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If a Kohen is prohibited from becoming Tamei, and people become Tamei upon dying, then wouldn't it be prohibited for a Kohen to die?


This question is Purim Torah and is not intended to be taken completely seriously. See the Purim Torah policy.

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A kohen is allowed to become tame to a close relative, and adam karov etzel atzmo, a person is his own relative, so it's all right. A kohen gadol, on the other hand, who cannot become tame even to a relative, cannot die unless he's a mes mitzva, someone who dies where there's no one around to bury him. (A kohen gadol can become tame to a mes mitzva.) That's why so many kohanim g'dolim died in the kodesh kadashim during the second Temple, so there'd be no one around when they died.

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  • Same I guess for a Kohein amputee.
    – Double AA
    Feb 24 at 16:33
  • 1
    Eli wasn't smart dying right in front of the runner, then...bad timing...
    – Harel13
    Feb 25 at 9:33
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It is indeed forbidden for a Kohein to die. In fact, it is explicitly codified in scripture:

ויאמר יהוה אל משה דבר אל אהרן אחיך ואל יבא בכל עת אל הקדש מבית לפרכת אל פני הכפרת אשר על הארן ולא ימות

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  • There's a typo in the last unbolded word. You switched the Alef and Hei
    – Double AA
    Feb 25 at 21:39
  • @double really?
    – bluejayke
    Feb 25 at 23:48
  • @blue yes it's supposed to be אהרן לא ימות "don't die, aharon"
    – Double AA
    Feb 26 at 0:30
  • @double if you move the vawv also then maybe we got something
    – bluejayke
    Feb 26 at 0:33
  • @blue there's no vav in aharon (well there's one place where until about 2 hundred years ago there was a machloket between different ashkenazi scribes if there should be a vav, but no one now does it and it was probably mistaken.)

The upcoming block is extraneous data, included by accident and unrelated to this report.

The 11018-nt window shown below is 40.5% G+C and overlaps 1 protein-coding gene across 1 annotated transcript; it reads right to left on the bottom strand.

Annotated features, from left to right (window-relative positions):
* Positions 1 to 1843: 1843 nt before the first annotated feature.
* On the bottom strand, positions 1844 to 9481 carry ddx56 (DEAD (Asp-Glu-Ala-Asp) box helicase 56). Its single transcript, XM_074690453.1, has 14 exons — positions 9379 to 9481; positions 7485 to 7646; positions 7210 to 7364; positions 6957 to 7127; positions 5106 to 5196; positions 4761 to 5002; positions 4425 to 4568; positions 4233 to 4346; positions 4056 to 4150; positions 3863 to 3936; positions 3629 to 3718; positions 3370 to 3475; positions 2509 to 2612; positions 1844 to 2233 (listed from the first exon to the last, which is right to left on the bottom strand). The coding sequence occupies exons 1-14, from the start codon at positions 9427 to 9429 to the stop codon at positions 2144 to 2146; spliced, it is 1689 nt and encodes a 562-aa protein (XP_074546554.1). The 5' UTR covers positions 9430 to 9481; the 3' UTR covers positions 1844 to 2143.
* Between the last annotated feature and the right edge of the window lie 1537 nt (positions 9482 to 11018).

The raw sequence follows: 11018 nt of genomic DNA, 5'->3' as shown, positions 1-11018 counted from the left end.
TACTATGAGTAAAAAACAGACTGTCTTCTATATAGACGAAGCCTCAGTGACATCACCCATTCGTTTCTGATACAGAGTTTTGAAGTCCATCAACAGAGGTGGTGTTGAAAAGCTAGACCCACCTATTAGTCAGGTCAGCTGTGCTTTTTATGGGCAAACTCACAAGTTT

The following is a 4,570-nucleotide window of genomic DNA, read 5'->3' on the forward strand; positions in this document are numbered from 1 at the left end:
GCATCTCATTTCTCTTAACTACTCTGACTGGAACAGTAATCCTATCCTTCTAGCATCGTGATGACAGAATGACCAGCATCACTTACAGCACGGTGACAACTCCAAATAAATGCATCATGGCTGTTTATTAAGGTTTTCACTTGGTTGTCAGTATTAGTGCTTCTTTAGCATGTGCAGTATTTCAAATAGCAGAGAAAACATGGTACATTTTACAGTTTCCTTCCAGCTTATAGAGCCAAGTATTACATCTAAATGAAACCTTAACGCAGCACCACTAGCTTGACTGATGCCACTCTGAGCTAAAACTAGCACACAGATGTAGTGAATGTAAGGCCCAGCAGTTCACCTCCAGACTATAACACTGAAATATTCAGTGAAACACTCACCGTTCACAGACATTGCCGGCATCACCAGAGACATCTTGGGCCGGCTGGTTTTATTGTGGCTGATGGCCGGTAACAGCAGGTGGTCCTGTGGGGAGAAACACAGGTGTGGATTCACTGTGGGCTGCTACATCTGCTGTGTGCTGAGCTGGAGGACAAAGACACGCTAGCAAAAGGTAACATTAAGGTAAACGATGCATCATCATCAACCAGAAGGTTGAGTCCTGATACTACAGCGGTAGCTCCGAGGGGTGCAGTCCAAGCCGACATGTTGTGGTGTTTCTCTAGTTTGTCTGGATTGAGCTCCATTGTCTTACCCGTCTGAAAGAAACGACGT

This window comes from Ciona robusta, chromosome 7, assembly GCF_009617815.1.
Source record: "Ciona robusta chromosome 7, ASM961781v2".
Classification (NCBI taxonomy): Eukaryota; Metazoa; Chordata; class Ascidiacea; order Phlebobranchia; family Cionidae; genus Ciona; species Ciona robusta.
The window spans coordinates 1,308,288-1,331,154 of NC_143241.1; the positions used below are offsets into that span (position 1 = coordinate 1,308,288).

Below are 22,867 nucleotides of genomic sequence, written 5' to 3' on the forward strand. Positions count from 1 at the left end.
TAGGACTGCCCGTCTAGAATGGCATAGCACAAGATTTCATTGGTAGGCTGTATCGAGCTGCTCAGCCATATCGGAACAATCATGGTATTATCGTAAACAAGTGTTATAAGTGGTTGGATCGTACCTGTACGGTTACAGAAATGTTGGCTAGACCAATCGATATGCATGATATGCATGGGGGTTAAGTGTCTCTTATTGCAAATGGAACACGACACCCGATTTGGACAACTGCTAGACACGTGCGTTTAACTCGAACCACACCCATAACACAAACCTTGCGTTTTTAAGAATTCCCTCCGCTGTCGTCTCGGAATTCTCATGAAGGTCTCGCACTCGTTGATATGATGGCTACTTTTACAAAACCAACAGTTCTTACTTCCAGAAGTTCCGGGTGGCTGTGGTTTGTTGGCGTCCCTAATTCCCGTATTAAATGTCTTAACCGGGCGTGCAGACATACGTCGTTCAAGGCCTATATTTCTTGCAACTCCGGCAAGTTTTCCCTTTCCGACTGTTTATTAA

– Double AA
    Feb 26 at 0:35
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חס ושלום! We find throughout history many כהנים צדיקים who weren't נזהר in this. It has the status of מנהג ישראל, even though כהנים aren't technically ישראלים.

Do not speak further of this topic!

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Keivan shemais naseh chafshi min hamitzvos. A dead person is patur from the mitzvos.

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The question is based on the premise that dead people are tamei. However, this premise is questionable.

The Gemara (Nidda 70b) discusses the taharah status of a once dead person after reincarnation:

מתים לעתיד לבא צריכין הזאה שלישי ושביעי או אין צריכין

The simplest explanation of this shaila is whether dead people become impure or not. We know that someone who touches a corpse becomes impure. Is the corpse itself impure?

The Sifri (Parshas Chukas) darshens the following:

כל הנוגע - נוגע במת טמא, אין מת עצמו טמא

It seems that only one who touches the body is rendered impure, not the body itself.

[However, see Rashi in Pesachim 18a that we consider everything to be touching itself; אין לך נגיעה גדולה מזו. This would contradict the above Sifri, which sounds like the corpse itself doesn't become impure. See also Chasam Sofer YD 337]

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